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Gauge pressure and mercury question

  1. Dec 18, 2004 #1
    Gauge pressure question - please help

    I came across this multiple choice question while revising for my exams but I can't get any of the chioces. I've spent over an hour on this but can't figure out. Can someone please help me because it's starting to annoy me.

    What is the gauge pressure at a depth of 6cm in a glass filled with 4cm of mercury and 4cm of water? Water has a density of 1000kg/m^3, and mercury has a density 13.6 times as great.

    Any help will be great.
    Last edited: Dec 18, 2004
  2. jcsd
  3. Dec 18, 2004 #2


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    Staff: Mentor

    Gauge pressure is the absolute pressure minus the ambient pressure, so the problem asks for the pressure in the column simply due to the depth of the liquids.

    One has 4 cm of Hg and 4 cm of water, but the problem asks for pressure at a depth of 6 cm (from the upper surface). Hg is denser to it has to be on the bottom.

    So what is the pressure underneath 4 cm water and 2 cm Hg.

    Static pressure in a fluid is given by:

    [tex] P = \rho\,g\,h[/tex] where [tex]\rho[/tex] is fluid density, g = acceleration of gravity (~9.81 m/s2), and h is height of fluid.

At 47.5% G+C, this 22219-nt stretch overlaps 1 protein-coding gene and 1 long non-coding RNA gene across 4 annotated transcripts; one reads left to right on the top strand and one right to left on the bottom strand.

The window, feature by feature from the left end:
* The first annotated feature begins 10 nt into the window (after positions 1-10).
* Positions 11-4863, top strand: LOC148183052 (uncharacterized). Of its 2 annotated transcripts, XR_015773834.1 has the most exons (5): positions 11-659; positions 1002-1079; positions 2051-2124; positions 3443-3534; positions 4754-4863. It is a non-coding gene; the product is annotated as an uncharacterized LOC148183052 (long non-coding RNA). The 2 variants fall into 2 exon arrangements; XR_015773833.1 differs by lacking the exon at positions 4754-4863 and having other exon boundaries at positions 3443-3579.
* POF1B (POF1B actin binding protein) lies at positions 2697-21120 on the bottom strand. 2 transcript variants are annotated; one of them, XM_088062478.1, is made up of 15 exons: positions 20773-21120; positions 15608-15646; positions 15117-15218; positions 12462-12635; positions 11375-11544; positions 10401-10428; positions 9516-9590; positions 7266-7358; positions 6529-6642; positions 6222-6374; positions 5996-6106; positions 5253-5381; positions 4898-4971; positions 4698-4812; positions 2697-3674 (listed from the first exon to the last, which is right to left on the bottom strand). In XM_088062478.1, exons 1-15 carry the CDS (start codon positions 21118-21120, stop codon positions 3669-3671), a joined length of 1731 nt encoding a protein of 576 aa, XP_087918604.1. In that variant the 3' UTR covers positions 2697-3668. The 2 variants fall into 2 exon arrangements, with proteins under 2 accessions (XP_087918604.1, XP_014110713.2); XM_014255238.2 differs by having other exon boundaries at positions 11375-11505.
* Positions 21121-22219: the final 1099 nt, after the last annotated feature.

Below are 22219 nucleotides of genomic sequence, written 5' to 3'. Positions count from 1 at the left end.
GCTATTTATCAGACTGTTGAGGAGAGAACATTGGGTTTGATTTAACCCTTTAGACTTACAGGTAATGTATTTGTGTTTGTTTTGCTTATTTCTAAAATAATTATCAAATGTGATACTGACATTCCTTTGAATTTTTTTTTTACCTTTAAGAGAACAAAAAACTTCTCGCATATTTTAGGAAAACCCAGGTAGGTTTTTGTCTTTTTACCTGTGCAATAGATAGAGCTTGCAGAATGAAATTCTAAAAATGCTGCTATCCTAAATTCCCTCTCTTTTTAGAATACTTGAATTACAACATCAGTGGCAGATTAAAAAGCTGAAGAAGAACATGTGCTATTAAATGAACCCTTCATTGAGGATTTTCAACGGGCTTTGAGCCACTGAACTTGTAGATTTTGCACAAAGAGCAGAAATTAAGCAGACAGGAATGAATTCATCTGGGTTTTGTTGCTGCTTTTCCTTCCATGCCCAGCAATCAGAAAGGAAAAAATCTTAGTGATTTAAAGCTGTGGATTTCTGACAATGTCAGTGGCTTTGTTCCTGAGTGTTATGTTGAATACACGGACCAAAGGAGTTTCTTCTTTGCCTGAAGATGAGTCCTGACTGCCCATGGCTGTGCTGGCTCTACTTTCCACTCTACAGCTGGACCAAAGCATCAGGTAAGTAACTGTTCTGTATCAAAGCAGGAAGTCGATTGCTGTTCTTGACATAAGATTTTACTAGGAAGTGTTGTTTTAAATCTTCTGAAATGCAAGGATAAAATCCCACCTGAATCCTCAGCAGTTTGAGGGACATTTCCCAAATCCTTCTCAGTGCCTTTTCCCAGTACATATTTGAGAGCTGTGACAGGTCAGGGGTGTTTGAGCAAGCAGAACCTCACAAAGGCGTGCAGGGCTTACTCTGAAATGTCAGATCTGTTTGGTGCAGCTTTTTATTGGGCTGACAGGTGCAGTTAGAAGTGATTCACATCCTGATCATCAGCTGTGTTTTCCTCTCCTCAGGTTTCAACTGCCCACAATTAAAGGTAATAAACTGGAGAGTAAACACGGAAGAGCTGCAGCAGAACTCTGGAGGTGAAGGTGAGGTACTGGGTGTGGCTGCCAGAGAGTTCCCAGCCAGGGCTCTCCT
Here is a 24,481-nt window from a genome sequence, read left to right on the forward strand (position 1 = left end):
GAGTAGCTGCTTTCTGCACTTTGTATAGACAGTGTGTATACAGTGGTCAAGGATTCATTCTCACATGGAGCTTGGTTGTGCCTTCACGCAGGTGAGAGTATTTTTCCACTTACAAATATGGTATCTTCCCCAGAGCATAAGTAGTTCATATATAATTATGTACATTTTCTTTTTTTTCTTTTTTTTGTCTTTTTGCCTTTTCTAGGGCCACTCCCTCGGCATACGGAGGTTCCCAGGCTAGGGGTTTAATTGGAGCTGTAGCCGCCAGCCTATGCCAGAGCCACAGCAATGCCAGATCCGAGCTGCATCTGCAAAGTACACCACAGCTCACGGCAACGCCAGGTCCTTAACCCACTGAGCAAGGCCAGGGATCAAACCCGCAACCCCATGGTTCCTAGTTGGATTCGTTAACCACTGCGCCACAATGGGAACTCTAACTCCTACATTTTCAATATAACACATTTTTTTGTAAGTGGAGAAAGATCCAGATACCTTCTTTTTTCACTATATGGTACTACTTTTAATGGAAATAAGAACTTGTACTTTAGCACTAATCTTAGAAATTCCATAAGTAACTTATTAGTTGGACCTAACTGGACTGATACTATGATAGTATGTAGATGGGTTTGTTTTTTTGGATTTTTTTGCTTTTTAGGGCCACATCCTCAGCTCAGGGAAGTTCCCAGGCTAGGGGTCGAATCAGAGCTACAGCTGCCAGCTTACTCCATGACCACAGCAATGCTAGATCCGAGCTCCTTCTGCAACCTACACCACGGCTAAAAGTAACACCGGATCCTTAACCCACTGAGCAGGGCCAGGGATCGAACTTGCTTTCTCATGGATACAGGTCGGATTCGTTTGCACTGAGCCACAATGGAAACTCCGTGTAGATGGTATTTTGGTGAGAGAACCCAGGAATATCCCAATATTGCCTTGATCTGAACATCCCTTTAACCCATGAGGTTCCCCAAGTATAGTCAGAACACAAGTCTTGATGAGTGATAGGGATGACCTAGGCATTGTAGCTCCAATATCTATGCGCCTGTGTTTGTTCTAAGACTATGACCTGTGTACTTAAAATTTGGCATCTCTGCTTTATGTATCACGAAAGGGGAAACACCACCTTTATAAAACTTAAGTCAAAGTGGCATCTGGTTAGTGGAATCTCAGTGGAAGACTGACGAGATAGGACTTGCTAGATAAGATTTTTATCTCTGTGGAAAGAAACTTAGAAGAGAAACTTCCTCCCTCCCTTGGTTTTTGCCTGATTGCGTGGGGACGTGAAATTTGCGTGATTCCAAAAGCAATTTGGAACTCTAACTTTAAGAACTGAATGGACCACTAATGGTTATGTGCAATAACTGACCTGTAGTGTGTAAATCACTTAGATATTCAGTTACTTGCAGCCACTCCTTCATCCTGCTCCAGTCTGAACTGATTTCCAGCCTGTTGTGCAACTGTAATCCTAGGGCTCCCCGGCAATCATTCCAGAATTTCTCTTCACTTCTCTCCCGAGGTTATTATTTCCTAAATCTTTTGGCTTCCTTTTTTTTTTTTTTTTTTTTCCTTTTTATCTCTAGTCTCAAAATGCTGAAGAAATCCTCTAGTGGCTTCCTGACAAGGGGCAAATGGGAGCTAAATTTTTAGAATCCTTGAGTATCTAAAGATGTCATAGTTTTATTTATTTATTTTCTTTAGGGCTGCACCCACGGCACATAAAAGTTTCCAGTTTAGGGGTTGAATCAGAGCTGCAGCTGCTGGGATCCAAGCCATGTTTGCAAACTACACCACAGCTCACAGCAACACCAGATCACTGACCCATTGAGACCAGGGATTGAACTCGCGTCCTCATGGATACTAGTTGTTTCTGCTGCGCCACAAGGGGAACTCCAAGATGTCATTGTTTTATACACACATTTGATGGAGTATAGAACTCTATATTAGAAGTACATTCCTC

Consider 1 atm = 14.7 lbf/in2 = 760 mm Hg = 101.325 kPa = (760x13.6) mm water.

    Final the partial pressures due to depths of each fluid and that will be the gauge pressure.

    See also - http://hyperphysics.phy-astr.gsu.edu/hbase/pflu.html#fp
    Last edited: Dec 18, 2004
  4. Dec 19, 2004 #3
    Thanks, I figured out the answer now. Your were a big help :smile:
  5. Dec 11, 2010 #4
    I had the same question. Can you please go step by step on how you aquired the answer, because I don't understand how to "final" the different liquids and getting a gauge pressure.
  6. Dec 11, 2010 #5


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    Science Advisor
    Homework Helper

    Welcome to PF!

    Hi Blackplague! Welcome to PF! :smile:

    If you don't understand the formula, look at it this way …

    pressure = force/area

    the gauge pressure at the bottom of the glass is the weight of all the liquid in a vertical cylinder, divided by the area of that cylinder …

    so if you have a vertical cylinder of cross-section area A, what is the weight of water and mercury in that cylinder? :wink:
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